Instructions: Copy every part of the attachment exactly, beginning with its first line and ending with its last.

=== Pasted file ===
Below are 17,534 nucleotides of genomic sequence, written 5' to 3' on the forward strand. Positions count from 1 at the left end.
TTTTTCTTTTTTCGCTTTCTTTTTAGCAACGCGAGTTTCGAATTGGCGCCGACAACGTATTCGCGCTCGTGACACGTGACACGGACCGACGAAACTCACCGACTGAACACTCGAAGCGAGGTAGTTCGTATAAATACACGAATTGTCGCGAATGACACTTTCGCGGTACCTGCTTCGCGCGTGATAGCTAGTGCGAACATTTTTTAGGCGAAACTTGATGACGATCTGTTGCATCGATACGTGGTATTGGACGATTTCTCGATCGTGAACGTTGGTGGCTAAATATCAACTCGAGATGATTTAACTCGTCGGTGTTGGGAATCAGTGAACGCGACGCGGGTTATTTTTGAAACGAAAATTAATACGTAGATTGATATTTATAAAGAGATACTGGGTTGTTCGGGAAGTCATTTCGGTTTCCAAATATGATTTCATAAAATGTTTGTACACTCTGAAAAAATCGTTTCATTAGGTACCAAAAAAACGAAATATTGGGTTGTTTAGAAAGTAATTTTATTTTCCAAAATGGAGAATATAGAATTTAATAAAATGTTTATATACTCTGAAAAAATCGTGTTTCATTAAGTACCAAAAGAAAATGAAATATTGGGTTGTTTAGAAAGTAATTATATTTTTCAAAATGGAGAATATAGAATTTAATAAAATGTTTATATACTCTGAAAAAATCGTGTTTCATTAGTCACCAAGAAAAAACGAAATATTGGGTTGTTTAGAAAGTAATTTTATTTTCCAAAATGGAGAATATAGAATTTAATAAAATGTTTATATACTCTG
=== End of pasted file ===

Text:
Below are 17,534 nucleotides of genomic sequence, written 5' to 3' on the forward strand. Positions count from 1 at the left end.
TTTTTCTTTTTTCGCTTTCTTTTTAGCAACGCGAGTTTCGAATTGGCGCCGACAACGTATTCGCGCTCGTGACACGTGACACGGACCGACGAAACTCACCGACTGAACACTCGAAGCGAGGTAGTTCGTATAAATACACGAATTGTCGCGAATGACACTTTCGCGGTACCTGCTTCGCGCGTGATAGCTAGTGCGAACATTTTTTAGGCGAAACTTGATGACGATCTGTTGCATCGATACGTGGTATTGGACGATTTCTCGATCGTGAACGTTGGTGGCTAAATATCAACTCGAGATGATTTAACTCGTCGGTGTTGGGAATCAGTGAACGCGACGCGGGTTATTTTTGAAACGAAAATTAATACGTAGATTGATATTTATAAAGAGATACTGGGTTGTTCGGGAAGTCATTTCGGTTTCCAAATATGATTTCATAAAATGTTTGTACACTCTGAAAAAATCGTTTCATTAGGTACCAAAAAAACGAAATATTGGGTTGTTTAGAAAGTAATTTTATTTTCCAAAATGGAGAATATAGAATTTAATAAAATGTTTATATACTCTGAAAAAATCGTGTTTCATTAAGTACCAAAAGAAAATGAAATATTGGGTTGTTTAGAAAGTAATTATATTTTTCAAAATGGAGAATATAGAATTTAATAAAATGTTTATATACTCTGAAAAAATCGTGTTTCATTAGTCACCAAGAAAAAACGAAATATTGGGTTGTTTAGAAAGTAATTTTATTTTCCAAAATGGAGAATATAGAATTTAATAAAATGTTTATATACTCTG